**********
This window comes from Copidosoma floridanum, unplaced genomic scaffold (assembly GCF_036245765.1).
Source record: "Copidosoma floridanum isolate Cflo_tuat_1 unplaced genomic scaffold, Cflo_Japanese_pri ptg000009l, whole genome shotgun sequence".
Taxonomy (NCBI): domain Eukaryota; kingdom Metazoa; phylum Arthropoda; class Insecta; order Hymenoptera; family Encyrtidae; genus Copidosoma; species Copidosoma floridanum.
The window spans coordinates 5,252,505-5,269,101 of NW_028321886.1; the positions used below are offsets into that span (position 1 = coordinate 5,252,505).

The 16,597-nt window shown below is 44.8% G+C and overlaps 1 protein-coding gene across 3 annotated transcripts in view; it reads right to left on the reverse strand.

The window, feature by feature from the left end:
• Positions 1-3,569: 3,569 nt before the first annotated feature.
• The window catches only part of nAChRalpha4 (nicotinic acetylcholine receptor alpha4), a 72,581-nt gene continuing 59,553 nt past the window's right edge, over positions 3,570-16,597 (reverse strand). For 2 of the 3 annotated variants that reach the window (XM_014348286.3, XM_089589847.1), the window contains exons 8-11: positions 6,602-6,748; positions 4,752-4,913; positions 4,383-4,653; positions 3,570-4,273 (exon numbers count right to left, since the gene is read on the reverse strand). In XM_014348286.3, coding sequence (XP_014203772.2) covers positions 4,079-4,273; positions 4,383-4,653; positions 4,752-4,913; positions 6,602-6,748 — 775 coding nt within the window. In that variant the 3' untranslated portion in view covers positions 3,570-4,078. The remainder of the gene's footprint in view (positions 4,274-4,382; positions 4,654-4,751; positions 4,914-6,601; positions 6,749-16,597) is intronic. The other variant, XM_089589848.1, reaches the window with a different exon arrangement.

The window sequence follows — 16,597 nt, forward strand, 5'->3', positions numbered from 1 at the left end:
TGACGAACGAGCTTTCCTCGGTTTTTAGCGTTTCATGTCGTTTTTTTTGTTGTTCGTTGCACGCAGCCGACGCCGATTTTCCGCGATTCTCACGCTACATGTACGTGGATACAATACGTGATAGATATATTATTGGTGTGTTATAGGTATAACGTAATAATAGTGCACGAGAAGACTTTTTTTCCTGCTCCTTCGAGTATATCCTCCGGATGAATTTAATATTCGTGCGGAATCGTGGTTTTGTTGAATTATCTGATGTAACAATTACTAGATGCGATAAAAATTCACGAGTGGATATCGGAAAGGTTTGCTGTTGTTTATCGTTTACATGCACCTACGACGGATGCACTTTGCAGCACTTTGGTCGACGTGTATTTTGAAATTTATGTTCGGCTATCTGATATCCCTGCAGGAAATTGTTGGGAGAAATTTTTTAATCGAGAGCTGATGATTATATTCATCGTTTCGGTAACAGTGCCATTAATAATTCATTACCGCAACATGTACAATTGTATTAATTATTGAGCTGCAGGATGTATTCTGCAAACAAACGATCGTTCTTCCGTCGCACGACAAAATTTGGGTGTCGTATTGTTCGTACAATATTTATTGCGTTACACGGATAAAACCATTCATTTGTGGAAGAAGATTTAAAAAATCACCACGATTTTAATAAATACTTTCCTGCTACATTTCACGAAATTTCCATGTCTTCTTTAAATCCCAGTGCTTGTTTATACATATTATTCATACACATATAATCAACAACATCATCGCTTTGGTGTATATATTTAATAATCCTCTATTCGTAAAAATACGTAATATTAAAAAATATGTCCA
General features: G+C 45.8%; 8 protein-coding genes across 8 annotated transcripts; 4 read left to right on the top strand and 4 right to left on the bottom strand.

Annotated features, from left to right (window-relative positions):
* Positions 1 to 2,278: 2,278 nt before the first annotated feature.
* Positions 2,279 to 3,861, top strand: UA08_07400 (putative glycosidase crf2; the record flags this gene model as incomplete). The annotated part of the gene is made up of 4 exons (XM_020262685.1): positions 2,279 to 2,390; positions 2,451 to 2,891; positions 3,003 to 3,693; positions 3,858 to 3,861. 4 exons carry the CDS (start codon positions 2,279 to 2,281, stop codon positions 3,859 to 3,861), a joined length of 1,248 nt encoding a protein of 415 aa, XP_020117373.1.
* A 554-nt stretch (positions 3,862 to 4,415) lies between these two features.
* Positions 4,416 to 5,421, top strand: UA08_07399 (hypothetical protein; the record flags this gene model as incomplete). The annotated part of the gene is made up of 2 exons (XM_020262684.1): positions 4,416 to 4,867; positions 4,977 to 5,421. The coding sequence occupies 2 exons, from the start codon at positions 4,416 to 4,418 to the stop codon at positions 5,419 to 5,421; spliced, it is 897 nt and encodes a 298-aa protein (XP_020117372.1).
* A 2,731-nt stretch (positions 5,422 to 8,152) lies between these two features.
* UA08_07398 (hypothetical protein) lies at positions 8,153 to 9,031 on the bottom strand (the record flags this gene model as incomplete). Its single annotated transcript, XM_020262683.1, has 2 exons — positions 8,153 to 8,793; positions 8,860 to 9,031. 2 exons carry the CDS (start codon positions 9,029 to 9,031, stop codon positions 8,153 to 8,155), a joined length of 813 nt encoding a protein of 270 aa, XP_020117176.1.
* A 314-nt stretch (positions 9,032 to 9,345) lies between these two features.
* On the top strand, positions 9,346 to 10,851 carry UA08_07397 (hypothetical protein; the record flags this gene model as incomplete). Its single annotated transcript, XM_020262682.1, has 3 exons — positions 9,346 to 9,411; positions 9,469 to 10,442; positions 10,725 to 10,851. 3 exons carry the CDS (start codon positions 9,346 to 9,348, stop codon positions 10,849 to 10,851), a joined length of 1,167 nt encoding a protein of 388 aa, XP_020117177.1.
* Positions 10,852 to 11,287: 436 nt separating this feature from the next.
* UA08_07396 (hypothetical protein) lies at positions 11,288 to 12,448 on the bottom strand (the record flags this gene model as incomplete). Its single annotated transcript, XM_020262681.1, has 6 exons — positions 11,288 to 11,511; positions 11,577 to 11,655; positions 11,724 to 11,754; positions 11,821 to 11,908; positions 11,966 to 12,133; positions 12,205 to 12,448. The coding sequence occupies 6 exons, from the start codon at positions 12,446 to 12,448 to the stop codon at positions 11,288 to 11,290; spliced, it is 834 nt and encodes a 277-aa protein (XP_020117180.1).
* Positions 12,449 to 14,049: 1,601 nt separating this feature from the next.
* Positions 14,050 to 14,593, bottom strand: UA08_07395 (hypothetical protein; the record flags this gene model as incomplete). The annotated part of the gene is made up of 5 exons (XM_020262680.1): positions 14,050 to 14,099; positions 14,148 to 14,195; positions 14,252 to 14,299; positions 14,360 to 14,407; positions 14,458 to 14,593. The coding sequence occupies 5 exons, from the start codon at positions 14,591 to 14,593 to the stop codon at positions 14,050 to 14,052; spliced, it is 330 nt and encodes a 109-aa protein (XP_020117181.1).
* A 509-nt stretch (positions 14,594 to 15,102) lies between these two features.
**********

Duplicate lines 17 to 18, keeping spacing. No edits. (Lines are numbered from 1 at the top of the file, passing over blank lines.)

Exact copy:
* A 2,731-nt stretch (positions 5,422 to 8,152) lies between these two features.
* UA08_07398 (hypothetical protein) lies at positions 8,153 to 9,031 on the bottom strand (the record flags this gene model as incomplete). Its single annotated transcript, XM_020262683.1, has 2 exons — positions 8,153 to 8,793; positions 8,860 to 9,031. 2 exons carry the CDS (start codon positions 9,029 to 9,031, stop codon positions 8,153 to 8,155), a joined length of 813 nt encoding a protein of 270 aa, XP_020117176.1.